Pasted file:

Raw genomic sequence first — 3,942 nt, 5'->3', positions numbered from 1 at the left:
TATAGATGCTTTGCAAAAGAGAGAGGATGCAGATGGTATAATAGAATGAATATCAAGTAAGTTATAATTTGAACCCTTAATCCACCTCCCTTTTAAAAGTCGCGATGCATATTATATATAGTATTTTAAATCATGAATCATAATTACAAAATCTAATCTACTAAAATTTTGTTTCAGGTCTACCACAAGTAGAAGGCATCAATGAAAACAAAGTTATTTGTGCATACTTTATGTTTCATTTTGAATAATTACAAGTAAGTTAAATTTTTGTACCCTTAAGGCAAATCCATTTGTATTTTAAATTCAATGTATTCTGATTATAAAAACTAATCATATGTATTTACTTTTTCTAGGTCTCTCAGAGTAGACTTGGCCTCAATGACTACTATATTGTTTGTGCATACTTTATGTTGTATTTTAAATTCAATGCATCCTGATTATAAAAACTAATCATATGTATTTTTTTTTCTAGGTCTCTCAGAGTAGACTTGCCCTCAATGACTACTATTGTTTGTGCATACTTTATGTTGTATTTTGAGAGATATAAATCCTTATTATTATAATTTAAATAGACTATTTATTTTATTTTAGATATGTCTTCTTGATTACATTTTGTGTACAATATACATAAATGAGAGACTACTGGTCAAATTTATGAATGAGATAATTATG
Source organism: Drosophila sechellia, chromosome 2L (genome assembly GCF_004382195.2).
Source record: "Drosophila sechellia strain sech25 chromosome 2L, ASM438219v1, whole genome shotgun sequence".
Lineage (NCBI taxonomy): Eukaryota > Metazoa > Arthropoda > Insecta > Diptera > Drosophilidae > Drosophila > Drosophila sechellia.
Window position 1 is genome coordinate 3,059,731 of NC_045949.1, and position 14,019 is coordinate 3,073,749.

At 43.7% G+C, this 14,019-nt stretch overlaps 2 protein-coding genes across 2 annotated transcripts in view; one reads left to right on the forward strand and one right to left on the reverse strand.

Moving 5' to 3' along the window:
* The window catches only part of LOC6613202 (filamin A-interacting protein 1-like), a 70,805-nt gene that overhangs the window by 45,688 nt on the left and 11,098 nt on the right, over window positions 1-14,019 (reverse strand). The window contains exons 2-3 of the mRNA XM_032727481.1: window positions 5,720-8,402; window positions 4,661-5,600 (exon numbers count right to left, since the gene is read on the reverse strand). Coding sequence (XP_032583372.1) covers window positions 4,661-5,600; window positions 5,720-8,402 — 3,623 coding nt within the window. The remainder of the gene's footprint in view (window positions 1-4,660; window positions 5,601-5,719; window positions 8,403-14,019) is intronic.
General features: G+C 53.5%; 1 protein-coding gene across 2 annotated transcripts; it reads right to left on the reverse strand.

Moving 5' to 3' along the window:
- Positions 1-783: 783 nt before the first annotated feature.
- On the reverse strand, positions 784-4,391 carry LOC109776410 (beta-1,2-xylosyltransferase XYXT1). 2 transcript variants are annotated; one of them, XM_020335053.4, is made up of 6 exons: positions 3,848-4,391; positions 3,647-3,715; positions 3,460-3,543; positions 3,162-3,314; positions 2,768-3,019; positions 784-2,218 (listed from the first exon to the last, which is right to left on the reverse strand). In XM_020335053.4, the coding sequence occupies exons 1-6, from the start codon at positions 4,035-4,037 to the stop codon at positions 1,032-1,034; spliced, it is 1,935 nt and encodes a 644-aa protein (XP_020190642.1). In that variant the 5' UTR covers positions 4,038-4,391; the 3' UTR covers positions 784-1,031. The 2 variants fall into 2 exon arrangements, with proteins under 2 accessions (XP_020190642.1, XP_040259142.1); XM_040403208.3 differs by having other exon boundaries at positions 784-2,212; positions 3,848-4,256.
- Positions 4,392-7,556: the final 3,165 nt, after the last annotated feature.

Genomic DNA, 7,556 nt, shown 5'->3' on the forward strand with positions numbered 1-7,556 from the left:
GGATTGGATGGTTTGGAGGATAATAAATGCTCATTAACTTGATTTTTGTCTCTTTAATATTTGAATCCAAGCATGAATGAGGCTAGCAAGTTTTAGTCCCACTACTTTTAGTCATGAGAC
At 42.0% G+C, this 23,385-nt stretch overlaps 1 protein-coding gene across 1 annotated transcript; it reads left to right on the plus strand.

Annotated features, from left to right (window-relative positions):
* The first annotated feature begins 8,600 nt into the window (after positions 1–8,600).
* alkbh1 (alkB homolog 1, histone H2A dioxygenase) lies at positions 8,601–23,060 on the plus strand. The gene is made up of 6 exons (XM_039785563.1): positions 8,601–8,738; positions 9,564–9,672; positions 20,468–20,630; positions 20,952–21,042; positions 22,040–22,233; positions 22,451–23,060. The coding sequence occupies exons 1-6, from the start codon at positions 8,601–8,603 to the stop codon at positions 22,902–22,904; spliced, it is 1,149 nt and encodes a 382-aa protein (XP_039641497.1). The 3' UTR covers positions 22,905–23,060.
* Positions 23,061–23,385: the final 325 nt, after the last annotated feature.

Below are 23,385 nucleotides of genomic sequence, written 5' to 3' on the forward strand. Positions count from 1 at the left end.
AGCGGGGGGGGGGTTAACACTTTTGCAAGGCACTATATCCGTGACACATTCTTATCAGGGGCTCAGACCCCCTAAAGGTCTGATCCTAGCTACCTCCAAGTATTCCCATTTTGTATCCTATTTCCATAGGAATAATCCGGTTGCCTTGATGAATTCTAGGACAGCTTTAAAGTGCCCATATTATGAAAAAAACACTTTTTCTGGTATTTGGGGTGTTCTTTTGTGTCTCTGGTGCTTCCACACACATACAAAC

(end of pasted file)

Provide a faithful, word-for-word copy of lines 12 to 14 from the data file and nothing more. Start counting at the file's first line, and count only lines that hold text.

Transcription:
- Positions 1-783: 783 nt before the first annotated feature.
- On the reverse strand, positions 784-4,391 carry LOC109776410 (beta-1,2-xylosyltransferase XYXT1). 2 transcript variants are annotated; one of them, XM_020335053.4, is made up of 6 exons: positions 3,848-4,391; positions 3,647-3,715; positions 3,460-3,543; positions 3,162-3,314; positions 2,768-3,019; positions 784-2,218 (listed from the first exon to the last, which is right to left on the reverse strand). In XM_020335053.4, the coding sequence occupies exons 1-6, from the start codon at positions 4,035-4,037 to the stop codon at positions 1,032-1,034; spliced, it is 1,935 nt and encodes a 644-aa protein (XP_020190642.1). In that variant the 5' UTR covers positions 4,038-4,391; the 3' UTR covers positions 784-1,031. The 2 variants fall into 2 exon arrangements, with proteins under 2 accessions (XP_020190642.1, XP_040259142.1); XM_040403208.3 differs by having other exon boundaries at positions 784-2,212; positions 3,848-4,256.
- Positions 4,392-7,556: the final 3,165 nt, after the last annotated feature.